In such a Copulation Explosion, you have to expect a rise in pregnancies and that many will end in abortion. The "morning-after pill," an abortifacient, is available over-the-counter and is easily, if illegally, obtainable by minors without parental knowledge.

Neither the law nor politics can get us out of this mess. Contraception and abortion are a subset of the question: Who is God? Who decides whether and when life begins and when it ends? Abortion is an aspect of our contraceptive rejection of God's gift of life. Before he became Benedict XVI, Cardinal Joseph Ratzinger said, "[T]he ultimate root of hatred for human life… is the loss of God. When God disappears, the absolute dignity of human life disappears as well…. Only this divine dimension guarantees the full dignity of the human person…. In the struggle for life, talking about God is indispensable."

The March for Life is not a futile exercise. It focuses on abortion, the ultimate secular sacrament. The March is an in-your-face, on-site reminder to the Executive, the Court and the Congress of their derelictions and of what they ought to do. Under the leadership of Washington attorney Nellie Gray, the March, from its inception, has also been an act of prayer. The message: Human life is sacred because it is a gift of God. The students in the March bring honor to the Notre Dame community.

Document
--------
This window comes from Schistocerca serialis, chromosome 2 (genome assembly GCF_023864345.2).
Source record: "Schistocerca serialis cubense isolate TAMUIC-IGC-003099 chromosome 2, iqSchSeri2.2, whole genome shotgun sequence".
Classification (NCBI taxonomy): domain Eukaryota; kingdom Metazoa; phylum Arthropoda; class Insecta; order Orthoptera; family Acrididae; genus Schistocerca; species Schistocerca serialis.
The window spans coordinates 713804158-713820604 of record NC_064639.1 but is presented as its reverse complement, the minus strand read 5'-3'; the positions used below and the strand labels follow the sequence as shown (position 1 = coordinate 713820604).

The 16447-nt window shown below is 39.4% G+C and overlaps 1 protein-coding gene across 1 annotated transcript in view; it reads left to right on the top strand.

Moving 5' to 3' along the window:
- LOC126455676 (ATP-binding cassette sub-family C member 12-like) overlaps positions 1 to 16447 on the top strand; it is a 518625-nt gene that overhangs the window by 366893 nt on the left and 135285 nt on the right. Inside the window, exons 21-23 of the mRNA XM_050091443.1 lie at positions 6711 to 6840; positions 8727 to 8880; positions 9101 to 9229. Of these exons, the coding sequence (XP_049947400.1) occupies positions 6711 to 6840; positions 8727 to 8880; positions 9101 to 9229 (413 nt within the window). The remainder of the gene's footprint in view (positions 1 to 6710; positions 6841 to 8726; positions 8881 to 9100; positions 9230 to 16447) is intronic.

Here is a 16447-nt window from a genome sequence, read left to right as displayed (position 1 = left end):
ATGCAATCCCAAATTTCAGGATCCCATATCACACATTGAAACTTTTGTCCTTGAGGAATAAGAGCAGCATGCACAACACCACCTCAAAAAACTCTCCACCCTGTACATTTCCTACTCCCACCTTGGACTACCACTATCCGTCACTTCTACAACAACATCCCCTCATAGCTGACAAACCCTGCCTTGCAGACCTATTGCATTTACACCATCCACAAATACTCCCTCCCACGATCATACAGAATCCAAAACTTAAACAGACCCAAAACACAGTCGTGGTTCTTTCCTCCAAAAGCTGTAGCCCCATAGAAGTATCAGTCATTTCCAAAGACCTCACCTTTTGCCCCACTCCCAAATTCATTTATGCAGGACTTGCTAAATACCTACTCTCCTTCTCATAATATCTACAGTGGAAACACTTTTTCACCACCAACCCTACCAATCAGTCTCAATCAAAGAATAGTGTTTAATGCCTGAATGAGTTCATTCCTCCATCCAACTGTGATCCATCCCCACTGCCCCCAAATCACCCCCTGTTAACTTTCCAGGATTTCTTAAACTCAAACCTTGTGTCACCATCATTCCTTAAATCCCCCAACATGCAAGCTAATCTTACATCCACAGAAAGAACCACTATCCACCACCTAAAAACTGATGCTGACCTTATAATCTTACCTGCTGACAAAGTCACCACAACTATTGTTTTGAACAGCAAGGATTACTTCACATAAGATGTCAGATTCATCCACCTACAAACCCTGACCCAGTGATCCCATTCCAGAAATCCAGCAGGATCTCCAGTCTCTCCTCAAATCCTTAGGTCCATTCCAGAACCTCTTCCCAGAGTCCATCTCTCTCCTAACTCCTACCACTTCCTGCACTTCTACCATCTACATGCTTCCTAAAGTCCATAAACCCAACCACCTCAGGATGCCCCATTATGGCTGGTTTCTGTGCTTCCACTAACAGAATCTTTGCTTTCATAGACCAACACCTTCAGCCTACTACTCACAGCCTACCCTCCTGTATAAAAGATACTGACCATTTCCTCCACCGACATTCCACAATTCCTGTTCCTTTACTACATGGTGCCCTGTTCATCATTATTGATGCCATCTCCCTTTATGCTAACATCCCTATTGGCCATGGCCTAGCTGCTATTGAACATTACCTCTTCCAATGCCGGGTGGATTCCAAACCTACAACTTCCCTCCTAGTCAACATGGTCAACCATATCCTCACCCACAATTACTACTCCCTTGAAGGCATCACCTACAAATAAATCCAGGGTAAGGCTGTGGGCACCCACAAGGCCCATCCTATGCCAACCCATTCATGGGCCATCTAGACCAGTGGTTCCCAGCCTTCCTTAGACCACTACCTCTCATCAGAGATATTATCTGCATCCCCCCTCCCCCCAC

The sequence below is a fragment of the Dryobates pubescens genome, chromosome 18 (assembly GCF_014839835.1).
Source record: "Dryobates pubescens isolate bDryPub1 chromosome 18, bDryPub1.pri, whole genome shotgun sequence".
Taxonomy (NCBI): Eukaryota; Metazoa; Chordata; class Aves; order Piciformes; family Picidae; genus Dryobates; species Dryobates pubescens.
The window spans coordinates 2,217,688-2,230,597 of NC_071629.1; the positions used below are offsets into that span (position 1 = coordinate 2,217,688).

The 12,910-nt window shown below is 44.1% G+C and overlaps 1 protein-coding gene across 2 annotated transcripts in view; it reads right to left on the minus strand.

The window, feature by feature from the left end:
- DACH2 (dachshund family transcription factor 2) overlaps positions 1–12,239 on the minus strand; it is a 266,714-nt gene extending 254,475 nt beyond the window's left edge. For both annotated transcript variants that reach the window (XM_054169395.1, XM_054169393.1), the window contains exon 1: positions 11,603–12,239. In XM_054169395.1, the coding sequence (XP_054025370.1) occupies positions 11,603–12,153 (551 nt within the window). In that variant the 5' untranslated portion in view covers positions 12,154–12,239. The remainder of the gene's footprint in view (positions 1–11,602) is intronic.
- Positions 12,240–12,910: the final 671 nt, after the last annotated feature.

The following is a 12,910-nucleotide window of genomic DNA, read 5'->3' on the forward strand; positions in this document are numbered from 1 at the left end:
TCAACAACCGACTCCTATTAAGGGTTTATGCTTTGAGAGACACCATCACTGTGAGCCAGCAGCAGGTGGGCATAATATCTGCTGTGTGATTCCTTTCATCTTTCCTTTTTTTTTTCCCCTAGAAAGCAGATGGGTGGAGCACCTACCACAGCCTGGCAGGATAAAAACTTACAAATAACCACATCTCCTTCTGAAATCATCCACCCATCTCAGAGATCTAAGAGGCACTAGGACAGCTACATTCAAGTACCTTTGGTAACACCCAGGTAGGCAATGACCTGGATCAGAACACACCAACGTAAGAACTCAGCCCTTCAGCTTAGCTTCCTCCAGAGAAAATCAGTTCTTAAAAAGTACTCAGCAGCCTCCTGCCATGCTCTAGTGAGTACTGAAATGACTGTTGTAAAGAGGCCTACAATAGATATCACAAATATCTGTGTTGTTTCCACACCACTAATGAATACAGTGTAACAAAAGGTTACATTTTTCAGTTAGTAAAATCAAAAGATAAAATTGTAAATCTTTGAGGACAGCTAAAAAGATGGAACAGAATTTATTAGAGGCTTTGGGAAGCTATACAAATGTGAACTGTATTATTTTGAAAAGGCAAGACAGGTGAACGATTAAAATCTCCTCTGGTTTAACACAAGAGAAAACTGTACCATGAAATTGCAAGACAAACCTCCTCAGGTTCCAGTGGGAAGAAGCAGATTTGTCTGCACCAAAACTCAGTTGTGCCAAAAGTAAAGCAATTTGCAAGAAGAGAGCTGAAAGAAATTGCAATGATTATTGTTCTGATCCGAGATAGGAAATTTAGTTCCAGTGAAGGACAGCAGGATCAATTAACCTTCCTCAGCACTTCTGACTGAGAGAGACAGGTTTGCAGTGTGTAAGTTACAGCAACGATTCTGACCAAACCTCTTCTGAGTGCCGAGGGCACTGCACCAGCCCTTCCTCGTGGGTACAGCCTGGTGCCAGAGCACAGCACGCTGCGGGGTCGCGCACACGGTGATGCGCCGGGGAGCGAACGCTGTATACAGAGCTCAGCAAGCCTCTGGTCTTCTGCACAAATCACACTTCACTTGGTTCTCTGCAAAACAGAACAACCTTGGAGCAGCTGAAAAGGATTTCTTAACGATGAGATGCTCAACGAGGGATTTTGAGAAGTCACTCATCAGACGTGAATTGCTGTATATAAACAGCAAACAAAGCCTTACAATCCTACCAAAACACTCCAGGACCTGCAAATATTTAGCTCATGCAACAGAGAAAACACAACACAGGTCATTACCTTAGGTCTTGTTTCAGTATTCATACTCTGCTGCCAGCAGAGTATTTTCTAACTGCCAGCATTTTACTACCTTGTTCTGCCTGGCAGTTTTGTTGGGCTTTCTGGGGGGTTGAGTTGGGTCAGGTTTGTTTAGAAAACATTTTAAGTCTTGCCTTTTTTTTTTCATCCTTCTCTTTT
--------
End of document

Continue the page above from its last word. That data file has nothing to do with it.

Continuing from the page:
Professor Emeritus Rice is on the faculty of the law school.
He can be reached at (574) 633-4415 or
The views expressed in this article are those of the author and not necessarily those of The Observer.

© Copyright 2008 The Observer

Tuesday, January 22, 2008

Club joins March for Life

Club joins March for Life
Right to Life travels to Washington, D.C. to protest legalized abortion

The Observer: Frontpage
By: Marcela Berrios

Posted: 1/22/08
More than 230 students from Notre Dame, Saint Mary's and Holy Cross have made the 12-hour bus trip to Washington, D.C. to join thousands of other pro-life advocates at the March for Life on Tuesday.

The march is an annual demonstration against Roe vs. Wade, the Supreme Court decision that legalized abortion in 1973.